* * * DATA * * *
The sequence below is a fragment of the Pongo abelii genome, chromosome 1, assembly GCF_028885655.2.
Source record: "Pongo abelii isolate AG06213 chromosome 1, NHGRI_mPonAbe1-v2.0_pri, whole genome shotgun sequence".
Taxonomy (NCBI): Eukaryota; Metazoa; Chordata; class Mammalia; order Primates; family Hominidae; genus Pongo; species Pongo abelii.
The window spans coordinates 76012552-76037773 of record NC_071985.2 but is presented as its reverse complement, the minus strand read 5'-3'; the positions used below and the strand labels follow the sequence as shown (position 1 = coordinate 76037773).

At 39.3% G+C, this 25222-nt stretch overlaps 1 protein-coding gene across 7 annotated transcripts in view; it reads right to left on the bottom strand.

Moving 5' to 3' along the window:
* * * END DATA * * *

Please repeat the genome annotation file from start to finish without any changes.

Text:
The sequence below is a fragment of the Pongo abelii genome, chromosome 1, assembly GCF_028885655.2.
Source record: "Pongo abelii isolate AG06213 chromosome 1, NHGRI_mPonAbe1-v2.0_pri, whole genome shotgun sequence".
Taxonomy (NCBI): Eukaryota; Metazoa; Chordata; class Mammalia; order Primates; family Hominidae; genus Pongo; species Pongo abelii.
The window spans coordinates 76012552-76037773 of record NC_071985.2 but is presented as its reverse complement, the minus strand read 5'-3'; the positions used below and the strand labels follow the sequence as shown (position 1 = coordinate 76037773).

At 39.3% G+C, this 25222-nt stretch overlaps 1 protein-coding gene across 7 annotated transcripts in view; it reads right to left on the bottom strand.

Moving 5' to 3' along the window: